Madame Butterfly boom

Yo, I found two prewar Japanese pop songs about Madame Butterfly. Word on the streets is that these were part of the "Madame Butterfly boom" of 1933, itself inspired by a US movie version of the opera (I suppose it must have been this one from 1932, starring Cary Grant).

First, Miss Columbia's "O-chō fujin no uta" ("Song of Madame Butterfly"), with lyrics by Saijō Yaso 西条八十 and music by Koga Masao 古賀政男. (This combination was a big deal! Trust me.) This song is not that big a deal. Sample lyrics: "Nagasaki is for lovers, but the rain in the harbor is the rain of Madame Butterfly's tears" (恋の長崎、港の雨は/お蝶夫人の涙雨). The music, too, is standard-for-the-time "sad tango march," although I do like the little trumpet break halfway through each verse.

Next: Awaya "Queen of Blues" Noriko 淡谷のり子's "Madamu Batafurai no uta" which also has lyrics by Saijo. The music, however, was written by Sassa Kōka 佐々紅華, and is much more interesting than Miss Columbia's version. The lead piano sounds like a shamisen part, and there is just more going on overall. Sample lyrics: "The blossom falls, tears of petal wept/ The blossom in the outlander's mansion falls" (花が散るぞな、ほろほろと/異人屋敷の花が散る). (In the original, the connection between tumbling petals and flowing years is much more naturally made — the mimetic word for the two is the same, horohoro (to).)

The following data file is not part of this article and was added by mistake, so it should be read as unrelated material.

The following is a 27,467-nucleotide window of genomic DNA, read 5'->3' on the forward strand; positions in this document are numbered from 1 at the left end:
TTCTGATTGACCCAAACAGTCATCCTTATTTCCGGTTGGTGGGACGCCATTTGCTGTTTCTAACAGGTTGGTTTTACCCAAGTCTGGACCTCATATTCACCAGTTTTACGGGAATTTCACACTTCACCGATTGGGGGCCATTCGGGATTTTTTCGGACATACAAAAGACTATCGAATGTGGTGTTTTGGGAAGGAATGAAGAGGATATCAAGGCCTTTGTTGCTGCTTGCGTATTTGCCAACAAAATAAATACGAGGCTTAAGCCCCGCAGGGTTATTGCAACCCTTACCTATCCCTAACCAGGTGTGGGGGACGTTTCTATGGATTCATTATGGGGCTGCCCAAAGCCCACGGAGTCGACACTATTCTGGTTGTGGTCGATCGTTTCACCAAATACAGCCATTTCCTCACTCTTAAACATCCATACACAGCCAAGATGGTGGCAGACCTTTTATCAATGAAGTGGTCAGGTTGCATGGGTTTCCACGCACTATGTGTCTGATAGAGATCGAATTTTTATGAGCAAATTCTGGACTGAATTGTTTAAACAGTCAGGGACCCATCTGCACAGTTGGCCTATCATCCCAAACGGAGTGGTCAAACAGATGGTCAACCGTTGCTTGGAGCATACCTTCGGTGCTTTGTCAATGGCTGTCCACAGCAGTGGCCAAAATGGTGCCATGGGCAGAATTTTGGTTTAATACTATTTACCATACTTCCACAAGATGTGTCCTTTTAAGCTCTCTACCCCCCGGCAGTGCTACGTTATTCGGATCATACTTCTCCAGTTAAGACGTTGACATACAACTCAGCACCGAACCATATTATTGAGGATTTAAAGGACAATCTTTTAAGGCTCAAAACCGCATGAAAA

Popularity factor: 11


The link to the second song seems to lead back...home. Intrigued to watch these later.


Uh, if that seems to be random : http://www.youtube.com/watch?v=KTjYEDp1VLI


Fixed! Sorry, aragoto.

Leonardo Boiko:

Wait, if Madame Butterfly is O-chō Fujin, then… Is sexploitation yakuza lady Inoshika Ochō her cousin? http://www.youtube.com/watch?v=4C4zCXghBsI

L.N. Hammer:

Now the two links are to the same video ...

Leonardo Boiko:

I’m sure he’ll fix it soon, but:

Columbia http://www.youtube.com/watch?v=axnghbb96yY


I fixed it for real! Thanks for the spot, Leo.

Arthur Melo:

For those interested on the short story (which later inspired several adaptations):

Madame Butterfly, by John Luther Long - http://xroads.virginia.edu/~hyper/long/cover.html.

Arthur Melo:

interested in*


Entirely unrelated topic :

Asahi piece "ウィーキャンスピーク甲州弁" says the use of "じゃん" originated in Yamanashi.


Not sure if this is widely known, or accepted, but it was news to me.


Wait, what? I thought that was Yokohama-ben!

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